Like any other loving parent, you want the best for your children. If you want to effectively support the long-term psychological wellness of your kids, then make sure you follow these 6 tips.
1. Model Healthy Coping Behaviors
Many children have difficulty coping with their emotions, especially at younger ages. For instance, young children may resort to aggressive behaviors like shouting at or hitting others when they are angry or frustrated. It's important to teach kids to express their emotions in a healthy and constructive way.
As a parent, you can accomplish this goal by modeling healthy coping skills and talking through them with your kids. Activities like making art, going for walks, or deep breathing exercises are effective ways for your kids to process and cope with their feelings (Verywell Family).
2. Talk About Emotions with Regularity
As was just stated, kids learn by watching their parents. Over time, they will start to emulate your modeled behaviors and responses, even when you think they aren't watching! When you practice open communication and talk through your emotions with your kids, they will learn that feelings are normal and they'll gain the emotional vocabulary to discuss their feelings in a healthy way.
For instance, let's assume you had a frustrating day at work. When you mention this to your kids, you can discuss how you handled your emotions in that situation. So, when they have a similar experience at school, they will feel more comfortable processing their emotions.
3. Create Routines and Stick to Them
Daily routines are essential for growing kids because those activities help add structure to their lives. It's no secret that life throws plenty of curveballs at you, and the same will be true for your children.
When their life gets disrupted by a stressful event or intimidating challenge, they'll have to cope with extra stress and uncertainty. Daily routines can help your child remain grounded, reduce stress, and allow them time to develop and grow.
Try scheduling times throughout the day for your kids to study, play, and eat. And don't forget about a bedtime routine too! The Brush, Book, Bed nighttime routine is an excellent nightly habit to get your kids into (AAP).
4. Offer Positive Feedback and Encouragement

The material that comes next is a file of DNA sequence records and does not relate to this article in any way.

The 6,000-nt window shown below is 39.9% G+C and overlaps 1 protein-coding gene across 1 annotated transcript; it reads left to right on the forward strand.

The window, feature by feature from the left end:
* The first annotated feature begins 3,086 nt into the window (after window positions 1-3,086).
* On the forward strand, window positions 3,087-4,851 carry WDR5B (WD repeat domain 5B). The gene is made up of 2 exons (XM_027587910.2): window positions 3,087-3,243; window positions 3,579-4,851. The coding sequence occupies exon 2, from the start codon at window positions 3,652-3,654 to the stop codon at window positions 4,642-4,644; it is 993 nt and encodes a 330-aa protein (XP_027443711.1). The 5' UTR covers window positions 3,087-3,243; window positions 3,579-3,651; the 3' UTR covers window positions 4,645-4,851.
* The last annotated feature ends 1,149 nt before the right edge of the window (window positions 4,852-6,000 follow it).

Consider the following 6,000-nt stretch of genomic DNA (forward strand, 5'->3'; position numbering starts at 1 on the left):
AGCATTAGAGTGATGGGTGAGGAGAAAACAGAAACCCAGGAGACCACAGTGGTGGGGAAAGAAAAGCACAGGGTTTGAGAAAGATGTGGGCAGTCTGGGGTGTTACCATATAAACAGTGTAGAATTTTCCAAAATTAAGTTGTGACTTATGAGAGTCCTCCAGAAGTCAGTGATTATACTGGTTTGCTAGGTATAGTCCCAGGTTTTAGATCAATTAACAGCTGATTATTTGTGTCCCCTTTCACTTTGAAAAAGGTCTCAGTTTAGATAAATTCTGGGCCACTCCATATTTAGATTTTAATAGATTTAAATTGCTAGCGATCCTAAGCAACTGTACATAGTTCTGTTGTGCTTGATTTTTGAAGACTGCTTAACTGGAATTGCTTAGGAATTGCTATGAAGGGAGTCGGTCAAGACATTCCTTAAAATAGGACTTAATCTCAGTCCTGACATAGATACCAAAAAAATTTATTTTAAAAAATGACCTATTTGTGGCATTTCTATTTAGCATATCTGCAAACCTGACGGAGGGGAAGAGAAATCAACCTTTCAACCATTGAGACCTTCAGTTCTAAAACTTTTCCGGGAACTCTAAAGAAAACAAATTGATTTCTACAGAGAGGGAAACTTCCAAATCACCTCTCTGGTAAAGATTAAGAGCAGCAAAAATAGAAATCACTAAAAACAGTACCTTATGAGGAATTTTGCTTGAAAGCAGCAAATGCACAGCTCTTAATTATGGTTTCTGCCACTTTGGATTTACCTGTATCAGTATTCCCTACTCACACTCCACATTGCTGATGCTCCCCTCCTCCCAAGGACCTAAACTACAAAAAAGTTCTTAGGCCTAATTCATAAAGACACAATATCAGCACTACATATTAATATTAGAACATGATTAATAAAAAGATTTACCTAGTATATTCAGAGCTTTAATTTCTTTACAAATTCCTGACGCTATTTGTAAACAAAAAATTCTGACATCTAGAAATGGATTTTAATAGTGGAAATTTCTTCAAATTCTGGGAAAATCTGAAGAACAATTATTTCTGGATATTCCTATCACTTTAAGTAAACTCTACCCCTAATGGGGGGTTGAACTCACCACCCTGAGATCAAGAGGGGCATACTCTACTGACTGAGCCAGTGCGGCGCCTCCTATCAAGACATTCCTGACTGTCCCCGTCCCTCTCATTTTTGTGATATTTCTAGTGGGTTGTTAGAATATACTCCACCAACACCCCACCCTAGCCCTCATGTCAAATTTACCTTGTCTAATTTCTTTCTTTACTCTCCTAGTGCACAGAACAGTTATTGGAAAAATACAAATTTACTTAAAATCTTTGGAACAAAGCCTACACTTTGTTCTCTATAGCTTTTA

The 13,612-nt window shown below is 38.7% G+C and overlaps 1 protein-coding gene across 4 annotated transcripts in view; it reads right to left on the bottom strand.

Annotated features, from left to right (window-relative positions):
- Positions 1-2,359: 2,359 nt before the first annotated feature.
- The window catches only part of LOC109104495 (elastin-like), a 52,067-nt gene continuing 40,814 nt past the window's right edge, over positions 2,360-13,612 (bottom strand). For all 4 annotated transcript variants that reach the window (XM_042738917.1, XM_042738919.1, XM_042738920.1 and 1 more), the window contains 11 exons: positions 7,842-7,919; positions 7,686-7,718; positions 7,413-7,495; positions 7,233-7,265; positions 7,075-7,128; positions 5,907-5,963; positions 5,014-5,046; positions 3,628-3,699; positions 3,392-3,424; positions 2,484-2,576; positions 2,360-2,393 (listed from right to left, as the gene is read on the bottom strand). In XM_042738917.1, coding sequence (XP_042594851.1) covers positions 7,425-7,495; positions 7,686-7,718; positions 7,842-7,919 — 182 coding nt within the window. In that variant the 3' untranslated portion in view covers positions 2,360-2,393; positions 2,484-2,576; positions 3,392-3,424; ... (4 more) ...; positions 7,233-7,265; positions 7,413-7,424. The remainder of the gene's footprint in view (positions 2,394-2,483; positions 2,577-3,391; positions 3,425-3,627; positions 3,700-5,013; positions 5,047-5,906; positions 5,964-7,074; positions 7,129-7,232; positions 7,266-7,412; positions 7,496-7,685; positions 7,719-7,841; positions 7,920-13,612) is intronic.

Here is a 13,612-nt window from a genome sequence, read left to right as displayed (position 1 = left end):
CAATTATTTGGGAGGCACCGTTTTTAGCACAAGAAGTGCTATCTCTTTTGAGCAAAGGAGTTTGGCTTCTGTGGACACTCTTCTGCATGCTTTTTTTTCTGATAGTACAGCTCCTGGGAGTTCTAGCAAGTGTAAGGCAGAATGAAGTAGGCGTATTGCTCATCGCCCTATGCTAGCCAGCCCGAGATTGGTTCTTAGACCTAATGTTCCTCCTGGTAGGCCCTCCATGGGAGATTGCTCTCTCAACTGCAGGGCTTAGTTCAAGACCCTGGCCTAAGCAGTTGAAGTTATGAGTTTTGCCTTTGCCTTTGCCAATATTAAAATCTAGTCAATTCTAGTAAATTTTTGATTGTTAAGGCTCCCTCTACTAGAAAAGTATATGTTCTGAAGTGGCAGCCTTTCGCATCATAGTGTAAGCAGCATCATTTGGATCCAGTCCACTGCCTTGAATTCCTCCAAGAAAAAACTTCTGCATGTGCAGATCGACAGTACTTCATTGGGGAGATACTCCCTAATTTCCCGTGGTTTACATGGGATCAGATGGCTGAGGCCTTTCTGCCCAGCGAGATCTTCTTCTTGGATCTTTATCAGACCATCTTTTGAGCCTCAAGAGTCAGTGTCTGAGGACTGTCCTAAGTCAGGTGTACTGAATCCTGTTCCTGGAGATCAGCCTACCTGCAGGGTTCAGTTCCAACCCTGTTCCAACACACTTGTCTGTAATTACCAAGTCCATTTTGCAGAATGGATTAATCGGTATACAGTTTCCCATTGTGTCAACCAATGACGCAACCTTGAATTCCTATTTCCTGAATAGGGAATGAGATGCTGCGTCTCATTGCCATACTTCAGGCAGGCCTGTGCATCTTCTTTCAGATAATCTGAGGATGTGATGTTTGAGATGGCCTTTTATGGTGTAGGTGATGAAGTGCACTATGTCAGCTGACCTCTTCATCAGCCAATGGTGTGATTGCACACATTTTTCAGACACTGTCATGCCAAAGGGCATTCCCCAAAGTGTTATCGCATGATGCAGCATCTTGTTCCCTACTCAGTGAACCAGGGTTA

Who doesn't like to receive positive feedback and praise? Kids love to get regular encouragement from the adults in their lives. It helps reinforce good behaviors and increases your child's self-esteem.
So be sure to provide positive encouragement whenever possible. Just make sure you are not providing praise for things that are outside of your children's control (e.g., how smart they are, how they look, etc.). And try to avoid using exaggerated compliments, too.
5. Take Note of Any Troubling Signs of Mental Health Issues
Kids will naturally change their behaviors throughout their childhood; it's just a part of growing up. However, it's important to keep a watchful eye on your child's behavioral changes, as they may signify some mental health concerns. Here are just a few common signs that you'll want to look out for:
- Difficulty controlling emotions
- Avoiding normal activities
- Outbursts of anger
- Changes in eating or weight loss
- Your child is becoming withdrawn or isolated
- Your kid feels sad or overly anxious in normal circumstances
- An abrupt change in mood or behavior lasting longer than two weeks
Just remember that some behavioral changes may not be long-lasting or serious and may not signal that your child has a behavioral disorder. Perhaps your child is just stressed or needs some parental support. If you notice behavioral changes, then check in with your child and let them know you're there to support them however they need.
That said, it wouldn't hurt to familiarize yourself with the common symptoms of conditions like ADHD, Autism Spectrum Disorder, and depression. Such knowledge may help you better identify when your child is struggling with their mental health.
But remember: please don't diagnose your child yourself. Only a licensed mental health professional can accurately diagnose the problem and offer a plan for treatment that may be successful.
6. Visit A Child Therapist in Chicago
As we said earlier, it's estimated that 1 in 6 U.S. children is diagnosed with a mental, behavioral, or developmental disorder. That means there are many children out there who likely have an undiagnosed mental health disorder. And it's estimated that only 21% of children with a mental health issue actually receive treatment.
For those reasons (and many others), it may be a good idea to visit a child therapist in Chicago. A family therapy session can be another good option, as it will provide parents with resources and knowledge to better support their child's mental health. Whether you see a family therapist or not, early intervention can be key to treating problems as effectively as possible.
Book Your Child Counseling Session Today
If you're ready to be proactive about your child's mental health, then you've come to the right place.
At Wellington Counseling Group, we offer a wide range of mental health services for both children and adults. In our private practice, we develop personalized treatment plans to help address many different types of disorders and conditions. Our therapy services will gradually help your child navigate the complexities of their life experiences.
Contact us today to book your first session with our child therapist in Chicago.